The arrests apparently took place in March but gained significant media exposure only after Iranian officials spoke to state television outlets over the weekend to boast about the impact of the two-year “Spider II” sting operation. In light of reports from other specialized news outlets like IranWire, this sting operation and the associated targeting of supposedly Western-influenced models was given prior attention in Iran News Update and elsewhere. But on Monday, the crackdown was detailed by Reuters and AFP, and picked up by other Western media.
In addition to repeating the regime’s claims about the number of identified and prosecuted individuals, these reports also pointed out that Iranian state media had broadcast what it described as “confessions” of one model who claimed to have posted images of herself wearing certain Western clothing and beauty products as a means to obtain money from foreign advertisers.
Furthermore, RFE/RL points out that Iranian state media outlets asserted that the modeling network had been established with the intention “to undermine the foundation of family [values] in Iran.” Such statements are reminiscent of the regime’s commentary on a wide range of instances of social deviation from the country’s official, fundamentalist Islamic identity. And that commentary in turn is indicative of the fact that the Instagram arrests are part of a much larger ongoing crackdown, which has also seen the arrests of various types of artists, and of journalists accused of being members of a vaguely defined Western “infiltration network.”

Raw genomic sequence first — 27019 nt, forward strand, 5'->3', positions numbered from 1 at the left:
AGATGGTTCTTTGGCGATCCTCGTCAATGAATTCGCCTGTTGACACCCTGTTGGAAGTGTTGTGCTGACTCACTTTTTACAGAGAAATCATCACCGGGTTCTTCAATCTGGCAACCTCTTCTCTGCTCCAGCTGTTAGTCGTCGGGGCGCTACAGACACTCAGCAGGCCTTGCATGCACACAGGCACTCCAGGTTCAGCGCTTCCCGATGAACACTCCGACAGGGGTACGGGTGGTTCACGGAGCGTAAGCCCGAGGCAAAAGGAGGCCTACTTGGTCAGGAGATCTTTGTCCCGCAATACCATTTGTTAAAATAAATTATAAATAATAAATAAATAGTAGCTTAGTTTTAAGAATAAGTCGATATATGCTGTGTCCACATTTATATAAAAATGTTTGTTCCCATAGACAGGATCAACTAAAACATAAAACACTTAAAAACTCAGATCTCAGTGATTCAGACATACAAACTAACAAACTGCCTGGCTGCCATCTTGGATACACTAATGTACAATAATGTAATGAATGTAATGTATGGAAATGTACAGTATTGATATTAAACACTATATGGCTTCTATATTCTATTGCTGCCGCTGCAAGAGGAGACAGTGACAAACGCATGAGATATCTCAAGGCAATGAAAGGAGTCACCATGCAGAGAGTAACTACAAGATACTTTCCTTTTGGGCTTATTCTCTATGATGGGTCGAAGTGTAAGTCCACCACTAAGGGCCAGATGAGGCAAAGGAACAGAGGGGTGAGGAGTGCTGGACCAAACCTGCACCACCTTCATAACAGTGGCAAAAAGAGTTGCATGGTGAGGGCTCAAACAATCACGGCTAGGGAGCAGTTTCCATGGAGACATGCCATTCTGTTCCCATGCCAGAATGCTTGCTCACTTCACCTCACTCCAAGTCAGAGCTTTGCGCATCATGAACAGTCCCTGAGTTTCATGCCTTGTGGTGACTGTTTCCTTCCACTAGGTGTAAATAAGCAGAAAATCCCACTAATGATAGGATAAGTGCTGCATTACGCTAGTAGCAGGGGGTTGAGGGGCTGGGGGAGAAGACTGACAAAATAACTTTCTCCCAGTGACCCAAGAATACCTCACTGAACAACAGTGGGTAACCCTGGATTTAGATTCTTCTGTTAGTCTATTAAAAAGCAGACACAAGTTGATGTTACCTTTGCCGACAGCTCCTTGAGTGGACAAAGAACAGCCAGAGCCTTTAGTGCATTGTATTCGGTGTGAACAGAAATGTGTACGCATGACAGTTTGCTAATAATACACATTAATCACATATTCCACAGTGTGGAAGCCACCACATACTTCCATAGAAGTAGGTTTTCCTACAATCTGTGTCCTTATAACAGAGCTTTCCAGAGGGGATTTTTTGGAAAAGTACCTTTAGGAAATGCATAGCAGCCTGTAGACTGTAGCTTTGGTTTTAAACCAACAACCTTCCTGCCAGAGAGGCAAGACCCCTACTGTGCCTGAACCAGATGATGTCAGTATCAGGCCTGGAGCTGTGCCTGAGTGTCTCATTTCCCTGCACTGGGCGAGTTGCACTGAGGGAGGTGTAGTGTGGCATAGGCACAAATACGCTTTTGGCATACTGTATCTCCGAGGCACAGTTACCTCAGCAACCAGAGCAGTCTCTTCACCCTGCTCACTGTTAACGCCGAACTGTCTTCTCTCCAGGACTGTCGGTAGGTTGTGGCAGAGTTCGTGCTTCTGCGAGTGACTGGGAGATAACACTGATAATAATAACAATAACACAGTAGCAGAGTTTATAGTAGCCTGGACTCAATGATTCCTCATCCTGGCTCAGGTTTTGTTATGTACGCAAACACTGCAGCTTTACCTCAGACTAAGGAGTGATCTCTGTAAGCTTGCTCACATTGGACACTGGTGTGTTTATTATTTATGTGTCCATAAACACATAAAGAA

Over the weekend, Supreme Leader Ali Khamenei described the internet as a “battleground” where people could wage war on “deviant and erroneous thoughts.” In so doing, he effectively encouraged the continuation of the general crackdown, not only through arrests but also in terms of social pressure and support for law enforcement activity from among the hardline supporters of the Islamist regime.
These civilian supporters include members of the Basij militia that operates under the Iranian Revolutionary Guard Corps and that was given expanded powers last year to confront and harass people in public for violations of Iran’s forced veiling laws and other religious strictures.
The enforcement of the Islamic dress code received renewed attention again last month when the regime reported that 7,000 volunteers would take up positions on the streets of Tehran and other cities in order to support the work of the country’s official morality police by reporting instances of “bad hijab” and other violations.
At the same time that the morality police and its civilian supporters are addressing deviations from official ideology and behavior among the general public, other law enforcement bodies are putting pressure on specific communities and groups as part of the ongoing crackdown. Monday’s reports point to the operation of the cyberspace division of the country’s security force. And these reports are not limited to the Instagram crackdown.
Reuters points out that the semi-official Iranian Students News Agency had also reported upon the arrests of Mehdi Butorabi, the manager of a popular website that had been publishing a wide range of Iranian citizens’ blogs since 2001. Such arrests add to the already substantial restrictions on Iran’s online environment, where popular social networking sites like Facebook and Twitter are officially banned, although they are routinely access by many Iranian users through virtual private networks.